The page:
Great Books

Plato’s “Symposium”: The Drama and Trial of Eros

By |2019-07-21T22:20:01-05:00July 21st, 2019|Categories: Great Books, Love, Myth, Paul Krause, Philosophy, Plato|

Plato was a moralist. An ethicist. He was concerned with the primacy of action, of engagement, in a world that was deeply iconoclastic, barbarous, and savage. Love of wisdom allows for the creation of that space where ethical and loving life is possible. Plato’s Symposium is one of the most iconic works of literature [...]

The Moral Imagination & Imaginative Conservatism

By |2019-07-19T14:32:07-05:00July 17th, 2019|Categories: Books, E.B., Edmund Burke, Eva Brann, Imagination, In Honor of Eva Brann at 90 Series, Jane Austen, Moral Imagination, St. John's College|

Moral imagination runs not incidentally but necessarily in tandem with a certain aspect of conservatism, what I think of as imaginative conservatism… The Moral Imagination: From Edmund Burke to Lionel Trilling, by Gertrude Himmelfarb (259 pages, Ivan R. Dee, 2006) The Moral Imagination is a very engaging collection of a dozen essays on a dozen [...]

In Defense of the Humanities

By |2019-07-14T21:32:01-05:00July 14th, 2019|Categories: Culture, Great Books, Humanities, Liberal Learning, Paul Krause, Senior Contributors, Timeless Essays|

Any talk of saving culture, or restoring culture, begins with a defense of the humanities. Any hope of cultural revival equally begins with a re-emergence of the humanities. Any hope to truly celebrate—though not uncritically—the human person rests with being drenched in the dewfall of the humanities. Today’s offering in our Timeless Essay series [...]

Plutarch’s “Lives”: A Tale of Spiritual & Moral Instruction

By |2019-07-18T08:36:02-05:00July 12th, 2019|Categories: Great Books, History, Morality, Paul Krause, Plutarch, Rome, Senior Contributors|

Plutarch’s “Parallel Lives” is a profoundly spiritual and moral work, and one which calls each and every one of us to become great men and not to remain in the shadow of the great men of history who may, in fact, have been petty instead of great. Lucius Mestrius Plutarchus, better known as Plutarch, [...]

Socrates and Free Government

By |2019-07-10T15:49:10-05:00July 10th, 2019|Categories: Apology, Gleaves Whitney, History, Plato, Socrates, Stephen Tonsor series, Timeless Essays|

A free government is only sustainable if citizens can govern themselves. Socrates patiently revealed, through conversations that held a mirror up to fellow citizens, that they did not sufficiently understand such basic concepts as justice, piety, virtue, truth, and goodness when applied to themselves. Yet they presumed to govern others? Today’s offering in our [...]

Boethius on Allegory

By |2019-07-03T09:05:25-05:00July 2nd, 2019|Categories: Great Books, Imagination, Letters From Dante Series, Louis Markos, Philosophy, Senior Contributors|

Though myths lack literal truth, I am convinced that they contain true wisdom that must be attended to by those who desire to grow intellectually, morally, and spiritually. How, you may ask, can I both reject and embrace the message of the myths? Author’s Introduction: Imagine if Homer, Virgil, Dante, Chaucer, and the other [...]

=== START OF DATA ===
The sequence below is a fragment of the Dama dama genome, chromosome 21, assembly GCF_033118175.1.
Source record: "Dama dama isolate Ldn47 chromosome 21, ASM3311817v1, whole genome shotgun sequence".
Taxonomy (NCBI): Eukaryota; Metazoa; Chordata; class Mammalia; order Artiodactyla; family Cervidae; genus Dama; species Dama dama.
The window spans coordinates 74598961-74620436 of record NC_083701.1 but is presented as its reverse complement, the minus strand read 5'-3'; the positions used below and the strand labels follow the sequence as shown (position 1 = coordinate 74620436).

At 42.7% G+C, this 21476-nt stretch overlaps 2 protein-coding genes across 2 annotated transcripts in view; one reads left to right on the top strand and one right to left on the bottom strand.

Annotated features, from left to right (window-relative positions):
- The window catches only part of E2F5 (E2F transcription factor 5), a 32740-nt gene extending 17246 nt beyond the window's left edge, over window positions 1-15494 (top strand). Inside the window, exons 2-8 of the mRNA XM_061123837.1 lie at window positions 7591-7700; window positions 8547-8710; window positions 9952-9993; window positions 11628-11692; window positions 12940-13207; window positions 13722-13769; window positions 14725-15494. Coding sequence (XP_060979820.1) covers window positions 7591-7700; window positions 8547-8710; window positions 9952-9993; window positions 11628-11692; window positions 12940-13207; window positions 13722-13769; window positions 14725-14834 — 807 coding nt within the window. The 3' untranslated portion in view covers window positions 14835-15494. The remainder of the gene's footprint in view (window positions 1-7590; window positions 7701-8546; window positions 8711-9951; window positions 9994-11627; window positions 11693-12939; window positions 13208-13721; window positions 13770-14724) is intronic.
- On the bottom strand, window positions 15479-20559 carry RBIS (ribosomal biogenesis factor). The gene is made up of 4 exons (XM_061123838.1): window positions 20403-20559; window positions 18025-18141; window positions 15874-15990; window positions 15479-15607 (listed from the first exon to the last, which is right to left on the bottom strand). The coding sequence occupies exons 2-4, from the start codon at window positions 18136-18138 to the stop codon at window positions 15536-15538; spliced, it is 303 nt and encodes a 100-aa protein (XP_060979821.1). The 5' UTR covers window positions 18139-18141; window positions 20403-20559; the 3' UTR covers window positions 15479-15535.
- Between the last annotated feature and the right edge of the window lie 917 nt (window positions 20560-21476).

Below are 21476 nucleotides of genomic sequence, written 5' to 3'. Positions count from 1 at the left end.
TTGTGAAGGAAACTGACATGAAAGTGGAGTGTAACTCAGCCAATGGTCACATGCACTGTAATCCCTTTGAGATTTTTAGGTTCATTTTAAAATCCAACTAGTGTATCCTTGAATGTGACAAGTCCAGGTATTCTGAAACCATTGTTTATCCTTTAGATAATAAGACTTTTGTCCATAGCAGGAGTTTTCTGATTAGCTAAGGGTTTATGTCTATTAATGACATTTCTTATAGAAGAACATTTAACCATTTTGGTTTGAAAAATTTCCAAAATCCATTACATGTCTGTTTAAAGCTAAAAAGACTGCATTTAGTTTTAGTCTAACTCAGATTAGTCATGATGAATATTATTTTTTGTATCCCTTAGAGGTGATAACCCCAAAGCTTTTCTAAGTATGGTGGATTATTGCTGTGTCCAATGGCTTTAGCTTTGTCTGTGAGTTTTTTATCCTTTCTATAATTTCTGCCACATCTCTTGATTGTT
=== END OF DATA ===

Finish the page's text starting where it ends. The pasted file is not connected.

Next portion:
Cicero’s Republic: The Duty to Make Whole That Which Is Broken

By |2019-06-27T22:35:02-05:00June 27th, 2019|Categories: Bradley J. Birzer, Cicero, Cicero's Republic Series, Civil Society, Senior Contributors|

In “On Duties,” Cicero throws down the gauntlet, defining one of the most important aspects of Western civilization: There is no greater philosophy than the discovery of what our duties are to one another, to our communities, and to our God. A divorce, the death of a beloved daughter, the absence of his only [...]

The Importance of Learning to Argue: From Ancient Greece Through the Present

By |2019-06-26T22:48:36-05:00June 26th, 2019|Categories: Civilization, Education, Great Books, Liberal Learning, Socrates, St. John's College|

Perhaps more than ever, we have a need for education of a particular kind: an education that trains one in the habits of exchanging ideas. Not a forum for the debate of settled opinions, where victory is the end, but an education that is the forge and working house of thought itself. In order [...]

The Moral Project of Nietzsche’s “Beyond Good and Evil”

By |2019-06-26T17:21:21-05:00June 26th, 2019|Categories: Education, Friedrich Nietzsche, Great Books, Morality, Philosophy|

Friedrich Nietzsche has long been smeared as a ghastly nihilist who repudiated all conceptions of morality. Critics point to the title of his famous work, Beyond Good and Evil, which appears to call for the repudiation of morality, as well as contain his vociferous condemnations of eternal moral standards. With his proclamation that “God [...]

Boethius on Fortune’s Wheel

By |2019-06-27T11:37:55-05:00June 25th, 2019|Categories: Great Books, Imagination, Letters From Dante Series, Louis Markos, Philosophy, Senior Contributors|

Oh, pay heed, citizens of the twenty-first century, to Philosophy’s warning. There are many in your day who think they can control Fortune’s Wheel. They cannot. Those who reach the top of her Wheel may rejoice for a day, but sooner than they think, the Wheel shall spin and they shall accompany it in [...]

Antigone and Me

By |2019-06-19T14:42:28-05:00June 19th, 2019|Categories: Antigone, Christine Norvell, Great Books, Sophocles|

Antigone was verbally attacked by Creon for her choice, for her womanhood, and for her independent actions. Being able to withstand a barrage of abuse made Antigone’s resilience clear. My life is in no way a parallel of Antigone’s, yet thousands of years later, the virtues that rise within us by God’s grace and [...]